Lago Agrio is where it began in February 1967: Ecuador’s first oil well drilled by the US Texaco-Gulf consortium to ring in an era of black gold for the Ecuadoran Amazon.
“On that day, ministers and officials bathed in oil. Then they threw it in the river… a good start,” Donald Moncayo, coordinator of the Union of People Affected by Chevron-Texaco (Udapt), told AFP, ironically.
Fifty-six years later, the oil continues to flow, some 500,000 barrels per day that President Guillermo Lasso has vowed to double.
Oil is the South American country’s top export — generating some $13 billion per year.
That first well at Lago Agrio in Ecuador’s northeast closed in 2006 after generating nearly 10 million barrels.
But millions of hectares have been transformed — for better or worse — into Ecuador’s oil capital.
The region’s forests are receding as pollution spreads, activists claim — the landscape increasingly dominated by wells, pipelines, tanker trucks, oil flares and processing plants.
The government says oil income is essential for the country’s development, and that of its people.
But for Moncayo, who says he was born “200 meters from an oil well” 49 years ago, it is an industry synonymous with poverty and large-scale pollution.
He has led a long and difficult legal fight against Texaco since the 1990s.
– The losing side –
In 30 years of operation, the company dug 356 wells around Lago Agrio, each with retention ponds — 880 of them in total — holding a toxic sludge of oil waste and contaminated water.
Some 60 million liters of this liquid were discharged into the environment, according to Udapt, contaminating water used for fishing, bathing and drinking.
The open pits remain scattered throughout the forest today.
In 1993, some 30,000 residents of the Lago Agrio region sued Texaco, since bought by Chevron, in a New York Court.
The case was dismissed over misplaced jurisdiction, and the plaintiffs turned to the courts closer to home.
In 2011, Ecuador’s Supreme Court found in favor of the community and ordered the company to pay $9.5 billion in compensation for pollution of native lands.
But seven years later, the Permanent Court of Arbitration in The Hague ruled in favor of Chevron and Texaco.
It found the Ecuador court’s judgment was in part “corruptly ‘ghostwritten'” by plaintiffs’ representatives who had promised a judge a bribe.
The residents have also failed in other court bids.
Chevron has said that Texaco spent $40 million on environmental cleanup in the area in the 1990, before selling its operations to state company Petroecuador.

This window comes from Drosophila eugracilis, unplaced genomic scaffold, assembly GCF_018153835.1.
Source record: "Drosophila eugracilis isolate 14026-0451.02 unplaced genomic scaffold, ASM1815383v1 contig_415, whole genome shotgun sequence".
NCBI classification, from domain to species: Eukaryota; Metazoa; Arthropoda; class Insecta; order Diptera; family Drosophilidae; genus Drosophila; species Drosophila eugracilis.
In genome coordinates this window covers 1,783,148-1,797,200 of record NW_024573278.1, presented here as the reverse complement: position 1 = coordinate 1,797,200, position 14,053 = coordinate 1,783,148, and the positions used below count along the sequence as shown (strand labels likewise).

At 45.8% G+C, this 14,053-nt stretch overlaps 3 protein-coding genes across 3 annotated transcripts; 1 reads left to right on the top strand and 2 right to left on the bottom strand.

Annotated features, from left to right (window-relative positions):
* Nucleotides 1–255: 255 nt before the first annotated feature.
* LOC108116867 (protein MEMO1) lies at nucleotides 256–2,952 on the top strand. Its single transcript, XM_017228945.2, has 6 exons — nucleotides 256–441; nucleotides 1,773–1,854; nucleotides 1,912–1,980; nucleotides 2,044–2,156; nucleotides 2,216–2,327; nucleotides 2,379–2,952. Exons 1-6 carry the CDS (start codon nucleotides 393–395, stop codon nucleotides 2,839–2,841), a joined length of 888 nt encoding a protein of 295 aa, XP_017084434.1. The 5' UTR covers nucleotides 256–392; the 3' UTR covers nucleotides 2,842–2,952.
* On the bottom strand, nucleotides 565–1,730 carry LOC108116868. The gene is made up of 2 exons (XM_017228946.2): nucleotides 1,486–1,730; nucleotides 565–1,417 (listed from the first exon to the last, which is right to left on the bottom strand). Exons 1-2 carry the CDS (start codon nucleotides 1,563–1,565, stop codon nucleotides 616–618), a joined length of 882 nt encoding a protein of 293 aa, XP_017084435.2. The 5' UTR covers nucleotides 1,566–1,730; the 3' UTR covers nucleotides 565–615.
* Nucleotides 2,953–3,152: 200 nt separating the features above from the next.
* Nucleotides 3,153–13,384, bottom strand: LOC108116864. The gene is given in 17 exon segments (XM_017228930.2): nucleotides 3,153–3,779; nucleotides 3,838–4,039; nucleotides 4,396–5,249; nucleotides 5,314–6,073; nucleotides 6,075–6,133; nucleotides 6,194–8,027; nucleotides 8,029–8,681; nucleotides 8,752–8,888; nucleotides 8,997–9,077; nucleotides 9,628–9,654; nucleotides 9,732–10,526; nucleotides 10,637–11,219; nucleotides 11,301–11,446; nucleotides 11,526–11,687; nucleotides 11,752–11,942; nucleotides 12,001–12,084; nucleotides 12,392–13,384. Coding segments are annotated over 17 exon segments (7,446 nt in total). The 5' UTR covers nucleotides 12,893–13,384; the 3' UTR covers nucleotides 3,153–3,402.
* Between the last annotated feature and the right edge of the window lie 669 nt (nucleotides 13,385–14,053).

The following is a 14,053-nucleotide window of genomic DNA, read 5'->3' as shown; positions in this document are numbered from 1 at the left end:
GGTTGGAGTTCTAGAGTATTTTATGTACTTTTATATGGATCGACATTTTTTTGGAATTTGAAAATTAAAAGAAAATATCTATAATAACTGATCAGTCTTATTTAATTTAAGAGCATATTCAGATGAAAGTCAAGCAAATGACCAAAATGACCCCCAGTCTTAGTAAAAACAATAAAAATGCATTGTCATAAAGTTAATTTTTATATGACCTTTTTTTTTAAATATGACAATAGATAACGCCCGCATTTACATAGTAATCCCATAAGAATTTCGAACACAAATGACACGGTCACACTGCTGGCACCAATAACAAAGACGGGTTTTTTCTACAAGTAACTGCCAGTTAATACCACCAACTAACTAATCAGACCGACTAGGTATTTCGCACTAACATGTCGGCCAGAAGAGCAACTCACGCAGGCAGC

And it argues that Petroecuador and the government are responsible for any remaining cleanup under the terms of the agreement of sale.
– ‘Mere crumbs’ –
Abandoned in 1994, the well “Agua-Rico 4” lies at the end of a narrow path through the jungle.
Nearby, a retention pond is covered in a thick layer of organic material which yields readily to a stick wielded by Moncayo to reveal a thick, black liquid.
A stream running past the pond is visibly soiled, and cows graze in places where black sludge oozes from the ground.
“It is like this everywhere,” said Moncayo, wearing stained surgical gloves.
Leaks also come from crude oil from pipelines — some 10 to 15 per month, according to a recent University of Quito study.
Petroecuador did not respond to requests from AFP for comment.
Lago Agrio residents complain of the noise and heat emitted from oil wells erected near their homes — they say without consultation or compensation — and the black smoke from oil flares that shoot several meters into the sky.
An Ecuador court recently ordered the closure of all 447 flare pits in the area by March, though few have been dismantled so far.
Conflicts between residents and Petroecuador are mainly resolved by ad hoc compensation payments or government undertakings to build infrastructure or expand services.
It is not always enough.
At the tiny settlement of Rio Doche 2, home to some 133 families, residents erected a metal barrier and dug holes in the road to block oil trucks from the well there.
“My chickens and ducks began to die. The well water darkened: it was impossible to drink or to use even for laundry. The girls had skin problems,” said Francesca Woodman, the owner of a small farm she said she was forced to leave with her eight children due to oil pollution.
“We, here, suffer the pollution, the leaks, the smoke of the chimneys, we inhale the dust of the (tanker) trucks, while they collect the dollars in Quito!” lamented another resident, Patricia Quinaloa.
But Rio Doche 2 also stands as a testament to the inherent rivalry between oil windfalls on the one hand, and pollution on the other.
“While we have a bit of work and money, even if it’s mere crumbs… people accept” the conditions, said Wilmer Pacheco, a driver for a local NGO.
Official data show that poverty rates in Ecuador’s three Amazonian petrol-producing provinces range from 44 percent to 68 percent — above the national average of 25 percent.
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